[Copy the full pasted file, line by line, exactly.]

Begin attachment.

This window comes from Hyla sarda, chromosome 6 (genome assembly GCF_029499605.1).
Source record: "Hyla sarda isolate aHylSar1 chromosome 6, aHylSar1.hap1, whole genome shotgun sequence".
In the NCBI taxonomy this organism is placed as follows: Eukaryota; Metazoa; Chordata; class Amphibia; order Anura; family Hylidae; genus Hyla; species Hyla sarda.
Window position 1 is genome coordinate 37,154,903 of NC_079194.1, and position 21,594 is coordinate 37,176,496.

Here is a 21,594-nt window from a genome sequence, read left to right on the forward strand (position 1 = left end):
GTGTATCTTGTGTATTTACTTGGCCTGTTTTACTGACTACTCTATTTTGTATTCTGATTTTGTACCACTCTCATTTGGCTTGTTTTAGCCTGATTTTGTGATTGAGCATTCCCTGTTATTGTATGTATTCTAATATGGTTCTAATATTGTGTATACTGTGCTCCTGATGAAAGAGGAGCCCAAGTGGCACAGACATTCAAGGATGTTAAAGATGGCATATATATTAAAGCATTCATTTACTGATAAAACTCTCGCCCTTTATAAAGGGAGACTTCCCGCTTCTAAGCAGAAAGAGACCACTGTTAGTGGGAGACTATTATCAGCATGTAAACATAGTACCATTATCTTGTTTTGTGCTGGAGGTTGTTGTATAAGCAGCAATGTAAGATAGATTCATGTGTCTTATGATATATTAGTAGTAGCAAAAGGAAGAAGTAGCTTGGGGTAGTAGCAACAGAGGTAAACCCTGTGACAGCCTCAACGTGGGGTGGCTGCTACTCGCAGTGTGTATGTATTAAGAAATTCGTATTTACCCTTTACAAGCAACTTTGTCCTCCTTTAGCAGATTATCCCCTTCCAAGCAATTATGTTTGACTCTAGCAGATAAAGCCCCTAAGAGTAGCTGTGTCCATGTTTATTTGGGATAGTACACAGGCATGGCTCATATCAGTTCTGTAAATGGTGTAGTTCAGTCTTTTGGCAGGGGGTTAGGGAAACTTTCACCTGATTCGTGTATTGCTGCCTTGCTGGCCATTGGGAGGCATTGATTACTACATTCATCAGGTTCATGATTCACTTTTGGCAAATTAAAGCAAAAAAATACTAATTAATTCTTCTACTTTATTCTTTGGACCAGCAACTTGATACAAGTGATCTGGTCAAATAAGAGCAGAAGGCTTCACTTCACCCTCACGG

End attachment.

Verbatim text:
This window comes from Hyla sarda, chromosome 6 (genome assembly GCF_029499605.1).
Source record: "Hyla sarda isolate aHylSar1 chromosome 6, aHylSar1.hap1, whole genome shotgun sequence".
In the NCBI taxonomy this organism is placed as follows: Eukaryota; Metazoa; Chordata; class Amphibia; order Anura; family Hylidae; genus Hyla; species Hyla sarda.
Window position 1 is genome coordinate 37,154,903 of NC_079194.1, and position 21,594 is coordinate 37,176,496.

Here is a 21,594-nt window from a genome sequence, read left to right on the forward strand (position 1 = left end):
GTGTATCTTGTGTATTTACTTGGCCTGTTTTACTGACTACTCTATTTTGTATTCTGATTTTGTACCACTCTCATTTGGCTTGTTTTAGCCTGATTTTGTGATTGAGCATTCCCTGTTATTGTATGTATTCTAATATGGTTCTAATATTGTGTATACTGTGCTCCTGATGAAAGAGGAGCCCAAGTGGCACAGACATTCAAGGATGTTAAAGATGGCATATATATTAAAGCATTCATTTACTGATAAAACTCTCGCCCTTTATAAAGGGAGACTTCCCGCTTCTAAGCAGAAAGAGACCACTGTTAGTGGGAGACTATTATCAGCATGTAAACATAGTACCATTATCTTGTTTTGTGCTGGAGGTTGTTGTATAAGCAGCAATGTAAGATAGATTCATGTGTCTTATGATATATTAGTAGTAGCAAAAGGAAGAAGTAGCTTGGGGTAGTAGCAACAGAGGTAAACCCTGTGACAGCCTCAACGTGGGGTGGCTGCTACTCGCAGTGTGTATGTATTAAGAAATTCGTATTTACCCTTTACAAGCAACTTTGTCCTCCTTTAGCAGATTATCCCCTTCCAAGCAATTATGTTTGACTCTAGCAGATAAAGCCCCTAAGAGTAGCTGTGTCCATGTTTATTTGGGATAGTACACAGGCATGGCTCATATCAGTTCTGTAAATGGTGTAGTTCAGTCTTTTGGCAGGGGGTTAGGGAAACTTTCACCTGATTCGTGTATTGCTGCCTTGCTGGCCATTGGGAGGCATTGATTACTACATTCATCAGGTTCATGATTCACTTTTGGCAAATTAAAGCAAAAAAATACTAATTAATTCTTCTACTTTATTCTTTGGACCAGCAACTTGATACAAGTGATCTGGTCAAATAAGAGCAGAAGGCTTCACTTCACCCTCACGG